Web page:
The Illinois Senate on Monday easily approved Mayor Rahm Emanuel’s plan to shore up two city worker pension funds, but the measure faces an uncertain future now that it’s headed to a skeptical Gov. Bruce Rauner.
The mayor’s bill is aimed at preventing retirement systems for municipal workers and laborers from going broke in about a decade. The two funds are a combined $21 billion short of what’s needed to pay out future benefits, and the plan relies on newly hired employees paying more toward their retirement.
The House approved the bill 91-16 last month, and on Monday the Senate followed suit, 41-0. But the Rauner administration, which is seeking a broader deal to cut costs in state worker pension systems, responded Monday by throwing some cold water on the plan.
“The governor cannot support this bill without real pension reform that protects taxpayers,” Rauner spokeswoman Catherine Kelly said in a statement.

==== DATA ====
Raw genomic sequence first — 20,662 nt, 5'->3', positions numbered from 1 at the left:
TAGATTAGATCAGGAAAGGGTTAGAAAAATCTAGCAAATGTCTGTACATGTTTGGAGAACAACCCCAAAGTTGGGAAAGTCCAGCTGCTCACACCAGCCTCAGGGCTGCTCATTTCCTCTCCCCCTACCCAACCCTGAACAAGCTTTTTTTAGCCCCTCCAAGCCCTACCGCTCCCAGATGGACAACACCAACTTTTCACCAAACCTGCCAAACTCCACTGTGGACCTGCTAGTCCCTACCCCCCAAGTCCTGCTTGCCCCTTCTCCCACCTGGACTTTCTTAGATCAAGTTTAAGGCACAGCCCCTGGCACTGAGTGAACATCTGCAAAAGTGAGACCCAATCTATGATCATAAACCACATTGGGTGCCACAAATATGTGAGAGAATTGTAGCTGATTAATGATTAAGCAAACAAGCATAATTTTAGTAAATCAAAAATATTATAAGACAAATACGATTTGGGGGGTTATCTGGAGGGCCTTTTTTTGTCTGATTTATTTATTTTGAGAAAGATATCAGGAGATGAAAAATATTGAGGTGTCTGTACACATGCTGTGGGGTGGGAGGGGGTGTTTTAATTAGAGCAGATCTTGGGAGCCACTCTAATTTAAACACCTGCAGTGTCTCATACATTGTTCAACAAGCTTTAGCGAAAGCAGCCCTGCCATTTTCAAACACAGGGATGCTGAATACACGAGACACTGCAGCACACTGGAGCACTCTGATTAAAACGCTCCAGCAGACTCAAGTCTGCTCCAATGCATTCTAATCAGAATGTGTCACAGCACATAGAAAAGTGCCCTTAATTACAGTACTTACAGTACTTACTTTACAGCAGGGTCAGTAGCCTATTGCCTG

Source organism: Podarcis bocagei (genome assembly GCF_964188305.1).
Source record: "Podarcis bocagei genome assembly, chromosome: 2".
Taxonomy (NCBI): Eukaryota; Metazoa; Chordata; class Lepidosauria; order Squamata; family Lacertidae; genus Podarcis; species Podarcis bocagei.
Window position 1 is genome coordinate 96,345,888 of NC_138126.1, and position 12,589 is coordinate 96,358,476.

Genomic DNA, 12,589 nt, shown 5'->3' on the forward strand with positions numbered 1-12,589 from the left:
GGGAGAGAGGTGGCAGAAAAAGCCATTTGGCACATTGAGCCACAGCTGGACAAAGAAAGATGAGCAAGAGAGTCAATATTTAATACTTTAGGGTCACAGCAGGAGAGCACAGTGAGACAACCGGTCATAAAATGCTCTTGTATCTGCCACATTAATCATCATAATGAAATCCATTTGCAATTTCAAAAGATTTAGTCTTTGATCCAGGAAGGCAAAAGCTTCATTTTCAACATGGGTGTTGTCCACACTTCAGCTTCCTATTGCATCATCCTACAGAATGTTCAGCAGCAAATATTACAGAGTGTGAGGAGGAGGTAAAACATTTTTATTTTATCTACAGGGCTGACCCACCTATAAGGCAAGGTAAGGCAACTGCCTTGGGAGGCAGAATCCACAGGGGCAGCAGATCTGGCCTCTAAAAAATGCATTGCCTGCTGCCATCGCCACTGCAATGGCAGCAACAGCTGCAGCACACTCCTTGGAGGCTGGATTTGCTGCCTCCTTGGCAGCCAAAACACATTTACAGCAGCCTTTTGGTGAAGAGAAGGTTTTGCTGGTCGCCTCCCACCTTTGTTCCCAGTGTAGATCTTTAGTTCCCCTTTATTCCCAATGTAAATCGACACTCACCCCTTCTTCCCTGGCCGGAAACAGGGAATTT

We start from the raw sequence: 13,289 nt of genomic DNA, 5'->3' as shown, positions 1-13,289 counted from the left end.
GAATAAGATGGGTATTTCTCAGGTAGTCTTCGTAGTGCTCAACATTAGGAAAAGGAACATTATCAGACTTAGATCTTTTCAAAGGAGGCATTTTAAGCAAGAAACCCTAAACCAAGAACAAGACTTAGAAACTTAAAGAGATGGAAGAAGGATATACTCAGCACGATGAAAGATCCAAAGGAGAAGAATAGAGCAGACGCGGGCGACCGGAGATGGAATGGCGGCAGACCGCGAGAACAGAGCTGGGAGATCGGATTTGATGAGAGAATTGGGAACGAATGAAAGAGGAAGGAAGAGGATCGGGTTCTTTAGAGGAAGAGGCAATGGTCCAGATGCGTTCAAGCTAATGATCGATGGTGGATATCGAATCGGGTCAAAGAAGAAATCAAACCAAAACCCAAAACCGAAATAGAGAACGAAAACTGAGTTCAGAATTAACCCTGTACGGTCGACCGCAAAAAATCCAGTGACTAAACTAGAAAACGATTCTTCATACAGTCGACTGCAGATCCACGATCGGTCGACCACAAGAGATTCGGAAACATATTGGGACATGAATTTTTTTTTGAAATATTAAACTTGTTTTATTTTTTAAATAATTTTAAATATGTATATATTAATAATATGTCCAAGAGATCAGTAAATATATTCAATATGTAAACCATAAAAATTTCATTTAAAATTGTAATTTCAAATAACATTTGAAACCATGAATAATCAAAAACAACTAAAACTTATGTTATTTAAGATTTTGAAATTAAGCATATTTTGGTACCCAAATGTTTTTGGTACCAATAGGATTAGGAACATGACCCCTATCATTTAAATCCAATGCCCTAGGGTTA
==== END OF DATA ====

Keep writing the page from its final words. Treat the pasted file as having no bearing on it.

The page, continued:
* And then things got heated. Sun-Times…
“Bruce Rauner is Governor Gridlock, and he is showing why nothing gets done in Springfield,” [Emanuel’s communications director Adam Collins] wrote.
“The bill to affirm our plan to save the last two city pensions enjoyed overwhelming bipartisan support in both houses. It passed 41-0 in the Senate and 91-16 in the House, both veto proof majorities. Instead of spending his time figuring out how to stop us from fixing our pensions, the governor should focus on passing a budget and fixing his own.” […]
“The Chicago machine created the pension mess and now wants the state to green light another hike on Chicago taxpayers,” said Lance Trover, Rauner’s deputy chief of staff for communications. “That might work for Mike Madigan and Rahm Emanuel but it’s unfair to Chicago homeowners. Madigan’s Mayor has already cost Chicago taxpayers too much.”
If Rauner waits to veto the measure until the lame duck session is over, the bill will die. New members sworn in Tuesday wouldn’t have the authority to overturn it.